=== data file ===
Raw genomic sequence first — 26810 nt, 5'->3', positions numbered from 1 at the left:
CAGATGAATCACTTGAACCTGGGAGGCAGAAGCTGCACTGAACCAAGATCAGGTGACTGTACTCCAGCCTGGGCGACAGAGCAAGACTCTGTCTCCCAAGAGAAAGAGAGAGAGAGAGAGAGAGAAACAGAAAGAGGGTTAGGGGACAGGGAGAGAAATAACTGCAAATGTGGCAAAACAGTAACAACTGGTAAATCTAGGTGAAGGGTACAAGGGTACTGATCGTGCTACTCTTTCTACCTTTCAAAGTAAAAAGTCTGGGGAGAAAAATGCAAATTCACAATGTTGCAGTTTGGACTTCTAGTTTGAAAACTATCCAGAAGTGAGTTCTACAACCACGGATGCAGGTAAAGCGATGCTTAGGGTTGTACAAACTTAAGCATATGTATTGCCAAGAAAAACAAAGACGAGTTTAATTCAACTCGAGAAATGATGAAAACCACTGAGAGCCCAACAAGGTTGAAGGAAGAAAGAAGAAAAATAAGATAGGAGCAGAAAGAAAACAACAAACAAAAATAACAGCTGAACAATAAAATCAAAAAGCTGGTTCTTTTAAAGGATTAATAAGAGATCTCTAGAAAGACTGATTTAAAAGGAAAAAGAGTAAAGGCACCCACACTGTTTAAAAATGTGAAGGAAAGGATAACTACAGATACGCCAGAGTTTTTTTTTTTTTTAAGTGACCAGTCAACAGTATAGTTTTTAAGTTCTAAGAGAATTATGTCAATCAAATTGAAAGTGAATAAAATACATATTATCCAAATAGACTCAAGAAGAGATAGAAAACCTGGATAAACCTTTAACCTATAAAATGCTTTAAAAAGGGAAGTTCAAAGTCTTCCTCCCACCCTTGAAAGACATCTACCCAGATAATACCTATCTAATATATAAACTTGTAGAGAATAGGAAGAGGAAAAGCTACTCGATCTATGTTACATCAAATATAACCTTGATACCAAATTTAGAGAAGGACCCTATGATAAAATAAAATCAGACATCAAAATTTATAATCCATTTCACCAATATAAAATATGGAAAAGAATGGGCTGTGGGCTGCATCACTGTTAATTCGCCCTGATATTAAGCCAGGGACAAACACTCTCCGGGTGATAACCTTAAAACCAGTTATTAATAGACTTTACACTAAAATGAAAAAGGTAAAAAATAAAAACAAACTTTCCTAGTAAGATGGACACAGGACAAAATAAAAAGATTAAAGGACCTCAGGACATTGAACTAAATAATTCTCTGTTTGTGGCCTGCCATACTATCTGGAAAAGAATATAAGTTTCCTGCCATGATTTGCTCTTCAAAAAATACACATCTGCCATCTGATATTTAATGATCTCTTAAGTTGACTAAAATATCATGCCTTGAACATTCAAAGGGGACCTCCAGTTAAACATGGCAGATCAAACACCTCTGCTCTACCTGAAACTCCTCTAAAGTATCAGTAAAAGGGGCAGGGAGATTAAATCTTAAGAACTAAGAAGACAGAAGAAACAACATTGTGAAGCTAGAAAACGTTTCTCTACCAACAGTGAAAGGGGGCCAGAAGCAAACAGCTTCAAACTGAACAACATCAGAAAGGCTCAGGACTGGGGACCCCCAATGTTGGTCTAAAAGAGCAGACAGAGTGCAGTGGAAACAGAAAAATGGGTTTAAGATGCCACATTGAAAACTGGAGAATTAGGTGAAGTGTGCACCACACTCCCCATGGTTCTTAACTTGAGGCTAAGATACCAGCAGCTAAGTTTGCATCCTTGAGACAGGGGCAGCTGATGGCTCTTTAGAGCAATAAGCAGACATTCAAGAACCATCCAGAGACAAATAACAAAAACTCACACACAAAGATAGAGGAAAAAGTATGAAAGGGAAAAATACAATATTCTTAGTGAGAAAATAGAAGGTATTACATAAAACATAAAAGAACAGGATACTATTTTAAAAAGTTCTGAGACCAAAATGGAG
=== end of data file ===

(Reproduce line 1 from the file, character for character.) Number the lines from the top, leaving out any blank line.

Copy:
Raw genomic sequence first — 26810 nt, 5'->3', positions numbered from 1 at the left: